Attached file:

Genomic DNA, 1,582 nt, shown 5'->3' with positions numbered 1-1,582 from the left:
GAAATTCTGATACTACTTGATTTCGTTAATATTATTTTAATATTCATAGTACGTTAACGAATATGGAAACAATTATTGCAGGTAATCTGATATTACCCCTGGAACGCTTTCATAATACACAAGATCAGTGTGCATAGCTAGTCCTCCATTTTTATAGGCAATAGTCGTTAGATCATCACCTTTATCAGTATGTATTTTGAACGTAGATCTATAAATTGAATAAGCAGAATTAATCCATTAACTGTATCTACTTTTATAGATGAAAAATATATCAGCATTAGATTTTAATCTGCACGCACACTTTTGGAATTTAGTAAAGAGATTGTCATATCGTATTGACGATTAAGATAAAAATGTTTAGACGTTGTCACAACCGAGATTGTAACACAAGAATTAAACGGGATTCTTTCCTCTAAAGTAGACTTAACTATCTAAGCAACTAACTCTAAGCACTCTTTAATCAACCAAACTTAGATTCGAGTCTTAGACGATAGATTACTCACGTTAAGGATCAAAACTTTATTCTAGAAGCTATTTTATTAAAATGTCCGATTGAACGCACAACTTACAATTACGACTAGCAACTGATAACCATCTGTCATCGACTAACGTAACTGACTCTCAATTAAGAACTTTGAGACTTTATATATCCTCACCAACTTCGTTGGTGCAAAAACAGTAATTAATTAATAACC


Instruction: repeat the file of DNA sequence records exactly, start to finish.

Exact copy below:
Genomic DNA, 1,582 nt, shown 5'->3' with positions numbered 1-1,582 from the left:
GAAATTCTGATACTACTTGATTTCGTTAATATTATTTTAATATTCATAGTACGTTAACGAATATGGAAACAATTATTGCAGGTAATCTGATATTACCCCTGGAACGCTTTCATAATACACAAGATCAGTGTGCATAGCTAGTCCTCCATTTTTATAGGCAATAGTCGTTAGATCATCACCTTTATCAGTATGTATTTTGAACGTAGATCTATAAATTGAATAAGCAGAATTAATCCATTAACTGTATCTACTTTTATAGATGAAAAATATATCAGCATTAGATTTTAATCTGCACGCACACTTTTGGAATTTAGTAAAGAGATTGTCATATCGTATTGACGATTAAGATAAAAATGTTTAGACGTTGTCACAACCGAGATTGTAACACAAGAATTAAACGGGATTCTTTCCTCTAAAGTAGACTTAACTATCTAAGCAACTAACTCTAAGCACTCTTTAATCAACCAAACTTAGATTCGAGTCTTAGACGATAGATTACTCACGTTAAGGATCAAAACTTTATTCTAGAAGCTATTTTATTAAAATGTCCGATTGAACGCACAACTTACAATTACGACTAGCAACTGATAACCATCTGTCATCGACTAACGTAACTGACTCTCAATTAAGAACTTTGAGACTTTATATATCCTCACCAACTTCGTTGGTGCAAAAACAGTAATTAATTAATAACC